Phillip Wade and Friends on the West Austin Studio Tour
The artist has some creative friends show in his Clarksville home
Eve Larson was born in Austin in 1942, and at around 8 years old, she started art classes with a local portrait artist, Edna Collins. She has been creating ever since. For most of her painting career, she has done hazily rendered oil works, mostly of people. Remembering a time when she was chided for not partaking in painting trends toward abstraction, Larson shrugs with the surety of a veteran artist: "I like the added element of human drama." For the entire seven-year run of the West Austin Studio Tour, Big Medium's springtime equal-opportunity self-guided art tour, Larson has participated and shown her work at a little stop in Clarksville on Lorrain Street.
"Just the smallness of Austin back in the Forties and Fifties," Larson remembers. "Austin was a pretty small place where people knew each other." The city's art community still has an intimate feel; it's easy to constellate mutual friends. There are some divisions, though, one being the externally imposed I-35, which serves as the central barrier between EAST, the punkish but perhaps now mellowing older sister, and the younger WEST. Vis-à-vis I-35, Larson is west, but too far so for WEST. (Boundaries are as follows: west of I-35, east of MoPac/Loop 1, south of Highway 183, and north of William Cannon Dr.)
"Those of us who are a little farther west have to ask people within that range if we can share their studios. I have a very good friend who lives in Clarksville who has a studio there. I share his studio. That's Phillip Wade," Larson says.
"He has a house in Clarksville on Lorrain Street, and it's not a big house, but he's remodeled the garage into a studio for himself and he shows his work in his actual studio and allows Theresa and me to exhibit our paintings in his living room and dining room. We have wall-type stands where we can display our paintings and we have tables. It's a little crowded, but it's really adequate. People can come through the house and out through the garage. We usually have refreshments in the kitchen, which is on the way."
Speaking by phone from his converted garage studio – picture a vaulted ceiling and lots of light – Phillip Wade says, "Out here, it's much more cluttered because it's a working space and a big mess. The last couple of times I tried to hide the mess and make it look like a gallery, people said it was ridiculous. People want to see a studio, it's a studio tour."
He says hosting other artists and friends in his home is not much of a hassle. "I have the house set up for Airbnb, so it's uncluttered." From his garage studio, Wade sets about creating his softly lit, eclectic mix of realistic acrylic and oil paintings.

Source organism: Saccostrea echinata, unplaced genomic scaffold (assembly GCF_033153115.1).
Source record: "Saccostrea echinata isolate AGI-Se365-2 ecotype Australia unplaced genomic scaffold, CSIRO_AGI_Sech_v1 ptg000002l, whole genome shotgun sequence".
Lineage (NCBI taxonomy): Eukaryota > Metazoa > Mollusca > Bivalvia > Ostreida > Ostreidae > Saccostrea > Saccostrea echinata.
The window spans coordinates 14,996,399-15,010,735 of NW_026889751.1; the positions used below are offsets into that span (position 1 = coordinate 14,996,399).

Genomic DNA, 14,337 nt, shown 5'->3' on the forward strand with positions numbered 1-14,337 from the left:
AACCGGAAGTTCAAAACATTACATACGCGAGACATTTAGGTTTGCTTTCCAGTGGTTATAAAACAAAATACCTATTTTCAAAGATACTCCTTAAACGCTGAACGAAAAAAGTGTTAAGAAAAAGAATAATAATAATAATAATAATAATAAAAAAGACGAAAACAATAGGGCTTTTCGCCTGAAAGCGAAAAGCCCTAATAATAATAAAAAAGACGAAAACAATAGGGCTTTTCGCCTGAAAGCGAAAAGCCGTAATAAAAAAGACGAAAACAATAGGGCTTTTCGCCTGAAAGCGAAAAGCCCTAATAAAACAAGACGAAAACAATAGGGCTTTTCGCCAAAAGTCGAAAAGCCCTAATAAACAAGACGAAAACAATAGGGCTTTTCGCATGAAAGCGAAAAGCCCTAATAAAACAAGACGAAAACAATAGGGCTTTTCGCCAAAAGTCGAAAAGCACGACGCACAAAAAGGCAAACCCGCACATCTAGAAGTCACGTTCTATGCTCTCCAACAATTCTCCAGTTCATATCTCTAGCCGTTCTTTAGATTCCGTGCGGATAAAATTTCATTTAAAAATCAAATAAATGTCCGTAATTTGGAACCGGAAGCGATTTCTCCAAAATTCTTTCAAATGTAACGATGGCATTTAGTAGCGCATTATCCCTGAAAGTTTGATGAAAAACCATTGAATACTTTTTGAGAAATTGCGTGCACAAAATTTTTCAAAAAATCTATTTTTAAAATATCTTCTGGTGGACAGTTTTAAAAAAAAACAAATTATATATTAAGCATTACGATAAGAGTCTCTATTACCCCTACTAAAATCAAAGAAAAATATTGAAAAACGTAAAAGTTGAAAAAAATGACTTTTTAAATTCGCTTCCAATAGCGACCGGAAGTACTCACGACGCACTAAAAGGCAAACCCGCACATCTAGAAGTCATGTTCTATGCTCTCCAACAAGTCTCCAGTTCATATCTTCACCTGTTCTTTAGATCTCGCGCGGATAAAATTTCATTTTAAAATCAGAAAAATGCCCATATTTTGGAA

When I spoke with him late one Friday morning, he was just getting ready to attend a weekly figure-painting group with his WEST-mates. "Eve and I have been painting together for 30 years, I think. She suggested she show in my dining room," he says. "We're all rather traditionally trained and have some similarities. We all paint on Friday together, Friday art work. Theresa does fantastic work, I do some of that myself."
Theresa Bayer, a member of the painting group and the third and final "living room" portion of Wade's studio stop this year, paints in acrylic across a variety of genres, but most salient are her fantasy works, which often take on myth and fable as subject matter. She has some advice for potential buyers, for whom the tour offers an ideal opportunity to invest in local artists. "Don't try to make it go with your couch. Buy what you love because you're investing in yourself, in your own life, something you want to hang on the wall and live with."
As a viewer herself, she appreciates when artists group together for a tour stop, like this crew has done on Lorrain. "I've been to the EAST show years ago and I liked it when artists were clustered together," she says. "At the time, you could drive and walk, drive and walk, and now you've got EAST and WEST, but it's more spread out."
She seems to like the little spot they have carved out for WEST. "This will be my third year showing with them," she says. "I already know them from the [figure painting] group and we seem to get along well. Phillip has a lovely home in a great location and I think our work goes together, too."
Larson remembers a serendipitous sale from last year. "I had a special moment last year when a man who I didn't know came in with his wife and started looking at my ballet paintings. He said, 'I'm looking for a Mother's Day present for my mother, who used to be a ballet dancer.' And I said maybe I knew her, and, of course, I knew her very well. We had danced together and taught at Ballet Austin." (In addition to painting, Larson has spent much of her life as a ballet dancer and teacher, a practice that appears as the subject matter in recent works.) "If you've lived in Austin all your life," she continues, "you get that sort of thing." That intimate community from the Austin of Larson's childhood is still around in some ways, and WEST is just the occasion to get out, see it, and take part.
West Austin Studio Tour 2018
The spring sibling to Big Medium's East Austin Studio Tour keeps blooming, with more than 381 artists, exhibitions, and happenings included this year, all spread between I-35 and MoPac, from Research on the north to William Cannon on the south. The free, self-guided art event spans two weekends, May 12-13 & 19-20, 11am-6pm each day, and as with EAST, the best guide to WEST's wonders is the extensive catalog, complete with map. Free catalogs are available at all library branches, while supplies last. Or you could get one and support Big Medium by attending Due WEST, the tour's kickoff event and fundraiser, this Thursday, May 10, 7-10pm, at the Lawn at Seaholm, 800 W. Cesar Chavez. For more information, visit www.west.bigmedium.org. – Robert Faires